Front of pack nutritional signpost labelling technical guidance ♦Issue 1♦January 2007 Page 3 of 12
2. The colour code
2.1 Nutritional criteria The traffic light colour approach to nutritional signpost labelling requires criteria that define the green/amber (low/medium) and amber/red (medium/high) boundaries for the key nutrients (fat, saturated fat, salt and sugars). The criteria are set out in Table 1.
For foods where the per portion criteria apply, the nutrient must be labelled red (high) regardless of its per 100g profile if the per portion criteria are met. From 2008 the per portion criteria will apply to all foods with a serving size of greater than 100g. In the intervening period, we suggest that the per portion criteria be used if the serving size is 250g or greater, but companies may wish to adopt a phased approach for using the per portion criteria to foods with a serving size of between 100g and 250g.
The colour code should be based on nutritional information for foods ‘as purchased’
with the following exceptions:
• dried foods which should be assessed ‘as reconstituted’, for example dried noodle meals.
• where all the nutritional labelling on pack, including group 2 nutritional labelling, is provided as consumed, then the colour code for front of pack labelling can also be assessed on an ‘as consumed’ basis provided this is clearly stated.
Whilst the Agency is not recommending nutritional signpost labelling on drinks, the criteria in Table 2 should be followed if manufacturers of drinks choose to apply signpost labelling to their products.
3 The Agency has asked SACN to review and advise on intakes of sugars as part of its future work programme.
4 Sodium from all sources expressed as salt.
5 To be reviewed in 2008 to reflect progress on salt reduction work.
The criteria will be reviewed in 2008.
2.2 How to apply the nutritional criteria The appropriate traffic light colour for the signpost for any food is determined by
following the 3 steps outlined below:
Step 1: Use the criteria in Table 1 for foods and Table 2 for drinks.
Step 2: Determine the colour code for each nutrient based on per 100g or per 100ml of the product.
Step 3: Check the portion size of the product as specified on the packaging. If the portion size is greater than or equal to 250g, then the alternative red (high) per portion criteria outlined in Table 1 applies. If any nutrient meets this red (high) per portion criteria it must be labelled red (high), regardless of its per 100g profile.
Where a selection of products is packaged together, for example a “take-away pack”, then an average value of all the products should be used.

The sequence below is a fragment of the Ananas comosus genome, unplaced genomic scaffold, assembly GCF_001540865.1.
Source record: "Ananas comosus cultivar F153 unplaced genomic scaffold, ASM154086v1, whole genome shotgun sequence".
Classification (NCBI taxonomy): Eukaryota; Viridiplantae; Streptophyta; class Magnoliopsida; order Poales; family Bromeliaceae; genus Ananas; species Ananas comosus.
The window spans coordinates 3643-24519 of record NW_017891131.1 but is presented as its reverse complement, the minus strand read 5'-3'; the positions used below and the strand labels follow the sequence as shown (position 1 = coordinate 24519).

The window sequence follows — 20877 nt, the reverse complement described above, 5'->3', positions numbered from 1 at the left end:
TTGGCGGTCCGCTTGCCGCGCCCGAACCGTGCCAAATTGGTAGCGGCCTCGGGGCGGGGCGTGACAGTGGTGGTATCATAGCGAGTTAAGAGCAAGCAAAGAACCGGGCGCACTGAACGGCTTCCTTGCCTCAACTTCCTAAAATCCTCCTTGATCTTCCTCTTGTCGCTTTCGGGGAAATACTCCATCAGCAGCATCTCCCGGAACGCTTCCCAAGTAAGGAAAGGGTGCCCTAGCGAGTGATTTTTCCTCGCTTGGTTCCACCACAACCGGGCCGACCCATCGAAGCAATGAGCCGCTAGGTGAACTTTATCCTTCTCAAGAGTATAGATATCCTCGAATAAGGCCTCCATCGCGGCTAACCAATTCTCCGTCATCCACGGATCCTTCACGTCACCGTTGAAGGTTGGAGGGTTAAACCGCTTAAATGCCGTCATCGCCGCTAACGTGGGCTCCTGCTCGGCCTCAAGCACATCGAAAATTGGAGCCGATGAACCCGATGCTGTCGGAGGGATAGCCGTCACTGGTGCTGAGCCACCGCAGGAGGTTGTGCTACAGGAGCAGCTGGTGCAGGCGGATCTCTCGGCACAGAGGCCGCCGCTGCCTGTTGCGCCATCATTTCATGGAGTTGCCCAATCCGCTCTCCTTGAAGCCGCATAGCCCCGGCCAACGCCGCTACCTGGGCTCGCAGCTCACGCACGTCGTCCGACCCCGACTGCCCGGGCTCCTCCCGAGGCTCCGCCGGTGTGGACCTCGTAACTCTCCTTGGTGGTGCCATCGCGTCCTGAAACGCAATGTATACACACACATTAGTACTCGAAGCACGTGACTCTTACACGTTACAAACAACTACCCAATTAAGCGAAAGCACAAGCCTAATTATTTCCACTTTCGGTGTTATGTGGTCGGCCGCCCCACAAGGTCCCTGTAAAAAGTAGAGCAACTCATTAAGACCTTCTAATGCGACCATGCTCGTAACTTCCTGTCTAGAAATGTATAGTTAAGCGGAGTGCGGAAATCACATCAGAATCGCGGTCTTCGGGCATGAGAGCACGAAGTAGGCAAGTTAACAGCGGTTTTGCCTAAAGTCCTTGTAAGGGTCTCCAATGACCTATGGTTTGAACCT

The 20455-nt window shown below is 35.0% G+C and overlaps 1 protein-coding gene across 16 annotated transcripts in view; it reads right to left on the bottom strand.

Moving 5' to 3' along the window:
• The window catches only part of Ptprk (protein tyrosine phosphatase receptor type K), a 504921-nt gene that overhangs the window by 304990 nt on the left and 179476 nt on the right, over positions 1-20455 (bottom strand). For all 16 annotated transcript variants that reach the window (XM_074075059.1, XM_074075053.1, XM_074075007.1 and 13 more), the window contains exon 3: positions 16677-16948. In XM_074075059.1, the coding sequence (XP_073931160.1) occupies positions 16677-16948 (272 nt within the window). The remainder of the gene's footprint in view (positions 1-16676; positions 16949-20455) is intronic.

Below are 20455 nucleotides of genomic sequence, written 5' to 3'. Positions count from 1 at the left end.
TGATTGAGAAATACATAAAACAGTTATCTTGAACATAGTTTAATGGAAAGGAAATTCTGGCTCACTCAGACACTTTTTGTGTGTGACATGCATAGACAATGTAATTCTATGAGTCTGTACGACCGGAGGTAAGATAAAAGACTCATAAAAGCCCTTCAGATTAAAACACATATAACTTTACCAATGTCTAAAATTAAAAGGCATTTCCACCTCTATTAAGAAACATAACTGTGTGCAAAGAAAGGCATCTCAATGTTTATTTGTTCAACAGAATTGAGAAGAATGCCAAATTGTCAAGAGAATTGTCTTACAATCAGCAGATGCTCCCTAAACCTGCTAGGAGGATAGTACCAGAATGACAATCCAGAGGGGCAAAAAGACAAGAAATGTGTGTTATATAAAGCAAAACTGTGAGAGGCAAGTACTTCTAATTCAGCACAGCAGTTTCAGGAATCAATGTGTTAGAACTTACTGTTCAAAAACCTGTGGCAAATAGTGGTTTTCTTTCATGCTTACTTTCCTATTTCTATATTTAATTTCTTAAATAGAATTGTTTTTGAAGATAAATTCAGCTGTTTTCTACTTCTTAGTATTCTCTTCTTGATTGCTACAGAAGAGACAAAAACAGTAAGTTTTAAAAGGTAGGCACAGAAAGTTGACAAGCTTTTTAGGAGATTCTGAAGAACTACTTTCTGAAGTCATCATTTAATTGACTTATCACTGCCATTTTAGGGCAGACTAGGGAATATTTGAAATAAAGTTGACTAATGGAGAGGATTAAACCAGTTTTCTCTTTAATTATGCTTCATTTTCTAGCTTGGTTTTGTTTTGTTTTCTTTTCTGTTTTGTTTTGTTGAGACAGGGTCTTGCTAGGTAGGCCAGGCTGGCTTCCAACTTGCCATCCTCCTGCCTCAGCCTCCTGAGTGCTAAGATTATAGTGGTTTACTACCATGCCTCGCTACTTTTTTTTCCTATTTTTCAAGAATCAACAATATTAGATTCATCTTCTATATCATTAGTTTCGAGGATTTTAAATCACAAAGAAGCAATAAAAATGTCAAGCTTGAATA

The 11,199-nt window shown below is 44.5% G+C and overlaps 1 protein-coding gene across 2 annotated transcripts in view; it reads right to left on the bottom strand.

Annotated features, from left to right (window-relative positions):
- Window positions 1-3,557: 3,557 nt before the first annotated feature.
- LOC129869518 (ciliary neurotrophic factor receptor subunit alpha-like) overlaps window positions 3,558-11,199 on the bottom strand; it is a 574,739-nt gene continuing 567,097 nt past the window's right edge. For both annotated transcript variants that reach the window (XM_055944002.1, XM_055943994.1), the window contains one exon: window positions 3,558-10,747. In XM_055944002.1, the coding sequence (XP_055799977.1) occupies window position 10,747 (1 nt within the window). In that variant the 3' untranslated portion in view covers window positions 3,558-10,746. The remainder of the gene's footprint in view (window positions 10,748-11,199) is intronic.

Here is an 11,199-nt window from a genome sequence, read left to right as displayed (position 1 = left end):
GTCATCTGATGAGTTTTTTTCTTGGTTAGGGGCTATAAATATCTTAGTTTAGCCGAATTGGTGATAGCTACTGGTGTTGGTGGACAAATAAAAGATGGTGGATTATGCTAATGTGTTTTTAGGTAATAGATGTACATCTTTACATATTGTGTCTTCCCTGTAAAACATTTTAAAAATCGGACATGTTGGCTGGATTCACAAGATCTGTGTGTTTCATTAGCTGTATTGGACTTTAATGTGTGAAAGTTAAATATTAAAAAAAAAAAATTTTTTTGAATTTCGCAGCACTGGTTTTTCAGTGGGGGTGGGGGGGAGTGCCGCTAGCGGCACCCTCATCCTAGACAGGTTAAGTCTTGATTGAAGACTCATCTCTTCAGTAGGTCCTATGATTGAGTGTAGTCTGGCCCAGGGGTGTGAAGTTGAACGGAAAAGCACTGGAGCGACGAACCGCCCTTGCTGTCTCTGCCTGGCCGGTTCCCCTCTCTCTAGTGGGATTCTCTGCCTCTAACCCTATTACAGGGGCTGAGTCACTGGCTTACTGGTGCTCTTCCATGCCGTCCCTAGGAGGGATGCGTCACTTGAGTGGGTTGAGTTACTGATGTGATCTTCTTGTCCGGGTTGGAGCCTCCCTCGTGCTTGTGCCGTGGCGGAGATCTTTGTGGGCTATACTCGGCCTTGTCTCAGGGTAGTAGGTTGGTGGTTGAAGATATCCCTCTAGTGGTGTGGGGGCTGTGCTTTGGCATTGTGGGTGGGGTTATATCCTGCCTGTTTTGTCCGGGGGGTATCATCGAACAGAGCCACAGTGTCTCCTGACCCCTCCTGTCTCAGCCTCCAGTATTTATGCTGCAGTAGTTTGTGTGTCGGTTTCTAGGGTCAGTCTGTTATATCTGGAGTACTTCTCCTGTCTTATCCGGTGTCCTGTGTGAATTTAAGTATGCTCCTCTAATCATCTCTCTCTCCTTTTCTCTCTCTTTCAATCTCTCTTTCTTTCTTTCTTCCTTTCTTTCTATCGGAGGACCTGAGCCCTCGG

To help ensure the criteria are applied correctly some worked examples are attached at Appendix 2 which illustrate how to arrive at the correct colour coding for each nutrient.
2.3 How the nutritional criteria were developed The green/amber boundaries are determined by the new EU legislation on Nutrition and Health Claims.
The amber/red (medium/high) boundaries are based on existing advice from COMA and SACN for fat, saturated fat and salt using 25% of recommended intake levels per 100g and 30% (40% for salt) per portion. The amber/red boundaries for fat, saturated fat and salt were agreed at the Agency’s March 2006 Board meeting.
Setting the amber/red (medium/high) boundary for sugars is a complex task since nutrition information, for practical reasons, is given for total sugars but neither COMA nor SACN has provided advice on intakes of total sugars. An independent sugar review group was therefore set up to recommend an appropriate boundary based on Front of pack nutritional signpost labelling technical guidance ♦Issue 1♦January 2007 Page 5 of 12 total sugars. It noted the COMA advice on recommended intakes of non-milk extrinsic sugars (NMES, i.e. added sugars including extrinsic fruit sugars such as in fruit juice) and took this into account when developing the amber/red boundary for sugars. The criteria developed use COMA’s advice on NMES as the basis for the approach and include an adjustment based on the levels of fruit and milk sugars likely to be present in processed foods. For sugars, the per 100g amber/red boundary is set at 25% of the 50g DRV for NMES plus 2.5g to take account of intrinsic sugars. The per portion boundary is set at 30% of the DRV for NMES plus 3g to take account of intrinsic sugars. These criteria apply to total sugars.
It should be noted that neither the Agency nor the sugar review group has made any comment on the suitability or otherwise of any of the IGD GDA values, including total sugars.